Chongqing, Chengdu’s shared yet distinct cultures
Tale of two cities
Published: Jun 13, 2022 06:32 PM
Left: Hong Ya Dong in Chongqing Below: Chongqing-style hot pot The cityscape of Chengdu Photos: VCG

The cityscape of Chengdu Photo: VCG

Left: Hong Ya Dong in Chongqing Below: Chongqing-style hot pot The cityscape of Chengdu Photos: VCG

Hong Ya Dong in Chongqing Photo: VCG

Left: Hong Ya Dong in Chongqing Below: Chongqing-style hot pot The cityscape of Chengdu Photos: VCG

Chongqing-style hot pot Photo: VCG

Editor's Note:

Southwest China's Sichuan Province and Chongqing Municipality are well-known around the world for their beautiful natural scenery and long-lasting cultural heritage and traditions. 

Chinese President Xi Jinping on Wednesday inspected the city of Meishan in Sichuan. Here the Global Times will follow in the steps of China's top leader so that readers can appreciate the beauty of Sichuan and Chongqing and learn about the long history of the region's Bashu culture as well as its modern sites.

While the two cities of Chongqing and Chengdu, capital of Sichuan Province, share the same Bashu culture, differences in lifestyles, food, youth culture and urban renewal strategies have attracted visitors from around China and the world. 

In 2021, the GDP of Chongqing and Chengdu ranked at 5th and 7th in China respectively due to local tourist booms created by impressive promotional campaigns that emphasize the local flavors that can only be found in the two cities. 

Different personalities 

Hong Ya Dong in Chongqing and Kuanzhai Alley in Chengdu are the two cities' most iconic urban scenic spots. 

Hong Ya Dong, a landmark that shows the "Diaojiao building" aesthetics of Bayu traditional architecture, and Kuanzhai Alley, a commercial street with small lanes interweaving with each other among Qing Dynasty (1644-1911) buildings, have both become popular hot spots for local food and folk entertainment such as Sichuan Opera and the province's unique comic storytelling performances known as pingshu.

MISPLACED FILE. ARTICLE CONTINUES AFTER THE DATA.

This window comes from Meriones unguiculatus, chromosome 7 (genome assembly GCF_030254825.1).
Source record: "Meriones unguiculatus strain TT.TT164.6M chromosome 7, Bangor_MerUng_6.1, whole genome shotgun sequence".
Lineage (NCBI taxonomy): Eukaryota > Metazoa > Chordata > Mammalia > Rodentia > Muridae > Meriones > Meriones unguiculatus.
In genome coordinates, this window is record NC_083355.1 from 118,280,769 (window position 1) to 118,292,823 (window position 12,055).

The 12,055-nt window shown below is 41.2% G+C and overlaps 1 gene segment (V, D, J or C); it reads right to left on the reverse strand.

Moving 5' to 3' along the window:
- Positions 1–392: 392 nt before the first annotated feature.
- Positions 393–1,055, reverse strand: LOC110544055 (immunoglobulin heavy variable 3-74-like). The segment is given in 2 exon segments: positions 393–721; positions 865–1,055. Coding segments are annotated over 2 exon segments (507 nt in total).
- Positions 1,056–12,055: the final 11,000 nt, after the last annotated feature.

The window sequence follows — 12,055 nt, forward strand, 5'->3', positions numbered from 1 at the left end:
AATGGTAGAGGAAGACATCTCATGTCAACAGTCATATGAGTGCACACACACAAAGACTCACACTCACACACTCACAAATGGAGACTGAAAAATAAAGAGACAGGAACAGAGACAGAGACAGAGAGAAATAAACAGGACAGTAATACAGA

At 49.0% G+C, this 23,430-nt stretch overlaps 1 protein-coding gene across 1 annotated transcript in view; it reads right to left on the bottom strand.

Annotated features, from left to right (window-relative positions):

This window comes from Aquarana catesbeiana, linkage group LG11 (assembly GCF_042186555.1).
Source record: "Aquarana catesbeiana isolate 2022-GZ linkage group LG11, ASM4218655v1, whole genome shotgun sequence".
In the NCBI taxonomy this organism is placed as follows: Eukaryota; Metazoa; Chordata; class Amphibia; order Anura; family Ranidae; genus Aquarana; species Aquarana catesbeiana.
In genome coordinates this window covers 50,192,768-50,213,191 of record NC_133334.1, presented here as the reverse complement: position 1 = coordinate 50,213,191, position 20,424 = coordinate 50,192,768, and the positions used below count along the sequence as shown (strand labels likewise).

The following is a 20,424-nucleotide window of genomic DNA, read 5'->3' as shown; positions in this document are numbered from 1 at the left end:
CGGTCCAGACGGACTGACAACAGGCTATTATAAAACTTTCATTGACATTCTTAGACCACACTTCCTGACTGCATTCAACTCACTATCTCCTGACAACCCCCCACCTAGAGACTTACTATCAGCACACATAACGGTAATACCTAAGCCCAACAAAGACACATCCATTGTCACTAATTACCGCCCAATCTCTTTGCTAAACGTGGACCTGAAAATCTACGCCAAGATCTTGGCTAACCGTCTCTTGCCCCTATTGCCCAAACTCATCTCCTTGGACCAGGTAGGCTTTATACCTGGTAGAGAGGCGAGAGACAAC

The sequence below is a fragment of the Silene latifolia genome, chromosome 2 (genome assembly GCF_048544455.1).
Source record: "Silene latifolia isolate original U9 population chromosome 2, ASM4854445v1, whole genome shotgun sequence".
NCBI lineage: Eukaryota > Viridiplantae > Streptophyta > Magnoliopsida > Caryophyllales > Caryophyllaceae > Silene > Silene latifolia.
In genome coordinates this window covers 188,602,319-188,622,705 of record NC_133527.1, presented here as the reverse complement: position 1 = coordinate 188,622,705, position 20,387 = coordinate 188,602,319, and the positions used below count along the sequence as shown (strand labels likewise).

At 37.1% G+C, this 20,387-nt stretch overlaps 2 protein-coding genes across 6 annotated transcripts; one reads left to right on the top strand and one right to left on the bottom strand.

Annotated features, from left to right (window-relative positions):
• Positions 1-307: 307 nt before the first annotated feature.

While Hong Ya Dong sits close to a river and Kuanzhai Alley is encapsulated in the city center, the two spots both exhibit the leisurely lifestyle of Bashu culture through the region's distinctive hot pot culture.

Mao Ding, a fan of Sichuan hot pot, explained to the Global Times that the beef tallow-based Chongqing hot pot with its heaping helpings of Sichuan pepper and the less spicy Chengdu hot pot with its more diverse side ingredients reflect the two cities' personalities. 

"It is like the personalities of twin girls, both are quite sassy, but one is more direct and boyish, the other one is gentler," Mao emphasized. 

According to Zhu Changping, a local cultural sociologist, the two cities' willingness to embrace local culture and lifestyles have made them more enticing to tourists. For instance, the Jiaotong teahouse in Chongqing, a public teahouse founded during the 1980s, has become a new cradle for the city's young rap culture.  

Since 2017, when the city's famous rap brand GOSH published their teahouse cypher that brought Western music to their local neighborhood mahjong parlors, the creative combine has made these places used to be favored by older generations hot spots for young visitors to come and take photos that they later share on Chinese lifestyle platforms such as Little Red Book.

Chengdu local rap group Higher Brothers introduced Sichuan dialect rap to the world for the first time in 2017 with their rap video "Made in China," which became an internet sensation and earned more than 24 million views on YouTube. 

Single strategy 

Dubbed China's hot "cyberstar tourist cities," Chongqing and Chengdu share a single strategy: creating intriguing online topics related to its tourist spots as well as creating media productions full of local flavor to draw tourists' attention. 

Yao Yu, a cultural creative industry expert, told the Global Times that Chongqing and Chengdu's "cultural experience" tourism strategy has helped make the cities' urban history relevant again. 

Taking advantage of the city's industrial culture, once abandoned factories in Chongqing have been renovated into cultural creative parks such as TESTBED2 and Beicang, which are home to a library, exhibition hall, food center and bars that have attracted a large number of visitors.

Meanwhile, Chengdu's Dachuan Alley has embraced art, becoming China's first art district with an original gallery as its core. It has paved the way for the city's ambition to become China's new art hub. In 2021, the city hosted an art biennale, introducing the "Super Fusion" idea for the first time to attract visitors from around the world. 

"Chongqing and Chengdu's development has been evolving alongside their passion to create global cultural experiences. Their cultural tourism is aimed at both domestic and global travelers," Zhu noted.